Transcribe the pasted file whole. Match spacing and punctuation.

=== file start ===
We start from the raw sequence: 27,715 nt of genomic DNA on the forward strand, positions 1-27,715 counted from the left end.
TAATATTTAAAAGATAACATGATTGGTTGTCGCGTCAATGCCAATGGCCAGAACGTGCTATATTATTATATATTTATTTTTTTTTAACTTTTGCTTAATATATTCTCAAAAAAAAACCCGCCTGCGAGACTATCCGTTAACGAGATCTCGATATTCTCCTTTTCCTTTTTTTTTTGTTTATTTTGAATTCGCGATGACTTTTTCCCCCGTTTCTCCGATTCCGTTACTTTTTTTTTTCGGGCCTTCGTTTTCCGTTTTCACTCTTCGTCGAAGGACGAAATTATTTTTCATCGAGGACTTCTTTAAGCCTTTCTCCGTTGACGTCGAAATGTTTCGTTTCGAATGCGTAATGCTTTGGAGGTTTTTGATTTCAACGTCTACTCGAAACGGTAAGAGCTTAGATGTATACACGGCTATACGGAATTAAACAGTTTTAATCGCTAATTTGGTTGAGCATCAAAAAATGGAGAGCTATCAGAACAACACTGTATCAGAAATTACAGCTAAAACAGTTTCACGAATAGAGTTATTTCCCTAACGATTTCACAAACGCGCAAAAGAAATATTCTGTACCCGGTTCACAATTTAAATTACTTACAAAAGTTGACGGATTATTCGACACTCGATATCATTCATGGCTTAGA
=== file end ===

We start from the raw sequence: 27,715 nt of genomic DNA on the forward strand, positions 1-27,715 counted from the left end.
TAATATTTAAAAGATAACATGATTGGTTGTCGCGTCAATGCCAATGGCCAGAACGTGCTATATTATTATATATTTATTTTTTTTTAACTTTTGCTTAATATATTCTCAAAAAAAAACCCGCCTGCGAGACTATCCGTTAACGAGATCTCGATATTCTCCTTTTCCTTTTTTTTTTGTTTATTTTGAATTCGCGATGACTTTTTCCCCCGTTTCTCCGATTCCGTTACTTTTTTTTTTCGGGCCTTCGTTTTCCGTTTTCACTCTTCGTCGAAGGACGAAATTATTTTTCATCGAGGACTTCTTTAAGCCTTTCTCCGTTGACGTCGAAATGTTTCGTTTCGAATGCGTAATGCTTTGGAGGTTTTTGATTTCAACGTCTACTCGAAACGGTAAGAGCTTAGATGTATACACGGCTATACGGAATTAAACAGTTTTAATCGCTAATTTGGTTGAGCATCAAAAAATGGAGAGCTATCAGAACAACACTGTATCAGAAATTACAGCTAAAACAGTTTCACGAATAGAGTTATTTCCCTAACGATTTCACAAACGCGCAAAAGAAATATTCTGTACCCGGTTCACAATTTAAATTACTTACAAAAGTTGACGGATTATTCGACACTCGATATCATTCATGGCTTAGA